In the 21st century, however, the Church operates at a distinct disadvantage within the culture, and some of that problem is of our own making. Relativism, as communicated through the media, universities, and political institutions, is rampant in society. Many believe that there are many truths, not just One Truth. When we preach the Truth, particularly in sexual and family morals, we are teaching things that annoy, rather than attract. The media have, since the dawn of the new millennium, made it a daily objective to find people, particularly clergy, doing evil in the Church. The sexual abuse scandal and occasional financial irregularity casts doubt on the moral integrity of the leaders of the Church. Thus the millions who find Goodness in the Church, and who daily do good for others, including their persecutors, are ignored.
Beauty, however, has a way of disarming the critic and providing an instant experience of transcendence. As Dr. William Mahrt says, “beauty persuades by itself.”1That is, as traditional philosophy teaches us, in the very perception of the Beautiful, “the intellect is delighted,” and that delight is intrinsic and immediate. By contrast, the apprehension of Truth must come from reasoning, and the apprehension of Goodness by a positive act of the will, informed by the actions of the intellect. These processes can be corrupted because of the weakness of the intellect and will, engendered by Original Sin. Our apprehension of the Beautiful is immediate, and so, is harder (but not impossible) to corrupt.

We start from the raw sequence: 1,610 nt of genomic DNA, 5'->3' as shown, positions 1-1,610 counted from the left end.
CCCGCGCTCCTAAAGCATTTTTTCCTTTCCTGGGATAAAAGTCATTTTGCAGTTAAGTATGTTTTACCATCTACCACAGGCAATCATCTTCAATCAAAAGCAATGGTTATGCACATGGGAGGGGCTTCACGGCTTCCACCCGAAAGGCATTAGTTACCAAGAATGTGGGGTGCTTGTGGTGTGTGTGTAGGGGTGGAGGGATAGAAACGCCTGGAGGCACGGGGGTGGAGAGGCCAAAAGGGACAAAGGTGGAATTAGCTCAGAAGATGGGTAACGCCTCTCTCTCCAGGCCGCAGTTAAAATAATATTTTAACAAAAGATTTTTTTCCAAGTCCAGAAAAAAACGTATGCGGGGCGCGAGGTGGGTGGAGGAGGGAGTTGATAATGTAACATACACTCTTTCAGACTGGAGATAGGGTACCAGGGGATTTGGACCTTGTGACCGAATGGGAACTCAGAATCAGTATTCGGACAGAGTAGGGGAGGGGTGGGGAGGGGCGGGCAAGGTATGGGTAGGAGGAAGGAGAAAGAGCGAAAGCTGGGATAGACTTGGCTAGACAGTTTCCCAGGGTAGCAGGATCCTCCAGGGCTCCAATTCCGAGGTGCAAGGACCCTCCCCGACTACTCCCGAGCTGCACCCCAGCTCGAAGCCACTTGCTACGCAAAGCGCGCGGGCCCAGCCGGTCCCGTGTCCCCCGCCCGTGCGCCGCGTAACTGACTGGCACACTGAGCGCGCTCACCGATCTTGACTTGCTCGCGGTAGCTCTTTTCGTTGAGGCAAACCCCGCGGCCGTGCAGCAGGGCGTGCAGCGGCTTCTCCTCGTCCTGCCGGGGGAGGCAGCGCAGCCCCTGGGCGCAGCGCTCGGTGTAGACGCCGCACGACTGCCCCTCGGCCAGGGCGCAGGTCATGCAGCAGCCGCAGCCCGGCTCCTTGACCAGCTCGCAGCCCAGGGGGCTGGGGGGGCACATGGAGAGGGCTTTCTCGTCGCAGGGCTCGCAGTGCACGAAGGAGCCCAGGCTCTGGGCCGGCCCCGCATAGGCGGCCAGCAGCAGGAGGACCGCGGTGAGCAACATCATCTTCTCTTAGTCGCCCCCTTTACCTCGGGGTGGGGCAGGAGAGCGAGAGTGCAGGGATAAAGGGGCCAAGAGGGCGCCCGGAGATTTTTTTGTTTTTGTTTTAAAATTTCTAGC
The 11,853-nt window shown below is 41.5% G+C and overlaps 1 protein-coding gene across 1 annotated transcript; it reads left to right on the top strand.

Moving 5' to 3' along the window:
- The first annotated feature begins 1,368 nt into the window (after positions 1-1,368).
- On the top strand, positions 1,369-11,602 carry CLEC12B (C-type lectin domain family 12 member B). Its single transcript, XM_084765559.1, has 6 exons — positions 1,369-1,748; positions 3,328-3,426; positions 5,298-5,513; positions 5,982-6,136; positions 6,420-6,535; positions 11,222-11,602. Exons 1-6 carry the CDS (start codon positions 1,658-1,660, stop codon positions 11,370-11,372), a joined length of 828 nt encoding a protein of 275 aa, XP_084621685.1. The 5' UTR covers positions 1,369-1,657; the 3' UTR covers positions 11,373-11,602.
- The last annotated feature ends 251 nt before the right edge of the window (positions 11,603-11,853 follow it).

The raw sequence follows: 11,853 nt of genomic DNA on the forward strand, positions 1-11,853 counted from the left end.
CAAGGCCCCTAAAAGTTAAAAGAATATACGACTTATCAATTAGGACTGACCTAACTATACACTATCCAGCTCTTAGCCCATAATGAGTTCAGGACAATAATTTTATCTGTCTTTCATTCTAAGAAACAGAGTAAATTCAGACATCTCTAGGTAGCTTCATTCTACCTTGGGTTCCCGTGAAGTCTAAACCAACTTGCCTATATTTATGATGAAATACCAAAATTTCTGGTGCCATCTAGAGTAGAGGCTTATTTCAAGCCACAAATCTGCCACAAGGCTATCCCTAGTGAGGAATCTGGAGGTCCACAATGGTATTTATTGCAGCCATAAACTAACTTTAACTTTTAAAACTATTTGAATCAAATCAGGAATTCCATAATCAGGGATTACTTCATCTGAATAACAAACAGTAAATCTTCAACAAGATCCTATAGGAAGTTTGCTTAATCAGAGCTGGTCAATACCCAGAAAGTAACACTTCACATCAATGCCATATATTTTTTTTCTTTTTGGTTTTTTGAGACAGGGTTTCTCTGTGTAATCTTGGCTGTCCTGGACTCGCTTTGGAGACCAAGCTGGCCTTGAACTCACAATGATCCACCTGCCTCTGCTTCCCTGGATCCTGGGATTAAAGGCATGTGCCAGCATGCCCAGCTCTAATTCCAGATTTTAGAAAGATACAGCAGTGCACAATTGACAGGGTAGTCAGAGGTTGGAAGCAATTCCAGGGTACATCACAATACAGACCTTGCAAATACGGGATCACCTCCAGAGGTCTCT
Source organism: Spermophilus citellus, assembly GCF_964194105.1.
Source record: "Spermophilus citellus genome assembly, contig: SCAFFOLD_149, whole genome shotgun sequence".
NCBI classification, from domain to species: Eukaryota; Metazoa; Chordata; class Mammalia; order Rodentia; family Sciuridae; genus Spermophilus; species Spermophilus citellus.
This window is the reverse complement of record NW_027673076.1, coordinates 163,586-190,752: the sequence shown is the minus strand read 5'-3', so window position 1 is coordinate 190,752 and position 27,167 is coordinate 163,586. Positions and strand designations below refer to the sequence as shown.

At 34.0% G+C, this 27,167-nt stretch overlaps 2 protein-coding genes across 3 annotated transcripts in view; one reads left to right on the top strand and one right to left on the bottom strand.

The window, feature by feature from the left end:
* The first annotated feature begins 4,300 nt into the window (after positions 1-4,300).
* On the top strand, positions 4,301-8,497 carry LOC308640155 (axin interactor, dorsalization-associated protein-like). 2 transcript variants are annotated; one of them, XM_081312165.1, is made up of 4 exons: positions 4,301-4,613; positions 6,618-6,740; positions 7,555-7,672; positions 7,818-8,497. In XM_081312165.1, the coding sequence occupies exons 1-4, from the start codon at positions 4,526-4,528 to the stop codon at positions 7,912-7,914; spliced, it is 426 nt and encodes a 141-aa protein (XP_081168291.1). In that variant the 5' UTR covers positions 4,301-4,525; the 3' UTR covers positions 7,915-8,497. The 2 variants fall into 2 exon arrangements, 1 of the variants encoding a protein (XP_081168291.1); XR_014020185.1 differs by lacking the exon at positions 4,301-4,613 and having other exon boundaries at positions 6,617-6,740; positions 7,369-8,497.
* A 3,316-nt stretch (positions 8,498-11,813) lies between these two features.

Thus, if the Catholic Church is to appeal to modern humans, we must “lead with Beauty.”
The Blue Mosque, left, and the Hagia Sophia Museum, right, are pictured at sunset in Istanbul in this Nov. 24, 2008, file photo. (CNS photo/Tolga Bozoglu, EPA)
On the "Reform" of Islam | Fr. James V. Schall, SJ | CWR
If violence, terror, beheadings, forced conversions, subjection of women, and intolerance of others are removed or “transformed” in Islam, is it still Islam?
The President of Egypt, at Al Azhar University in Cairo, recently did everyone a favor by putting on the table, from inside of the Islamic world itself, the question of its public conduct and inner soul as they relate to the Muslim religion. Does its conduct, as manifest in its deeds, flow from its religious beliefs? One and a quarter billion Muslims, President al-Sisi bluntly affirmed, cannot hope to eliminate the other six and a half billion human beings. A May 14, 2014, article in the American Thinker estimated that over the centuries some 250 million people have been killed in wars caused by Islam. The religion itself thus needs, in al-Sisi’s view, a thorough “revolution” or transformation.
The issue that I bring up here, in the light of these observations, is this: “Is such a revolution possible without, in effect, eliminating the basic content of what we know as Islam?” If violence, terror, beheadings, forced conversions, bad treatment of women, and intolerance of others are removed or “transformed” in Islam, so that they are no longer parts of the religion but condemned by it, is it still Islam? Would it not be something totally unrecognizable as the same Islam faithfully loyal to its founding by Mohammed? If so, it would follow that something is radically disordered in the founding itself and its development to its present form.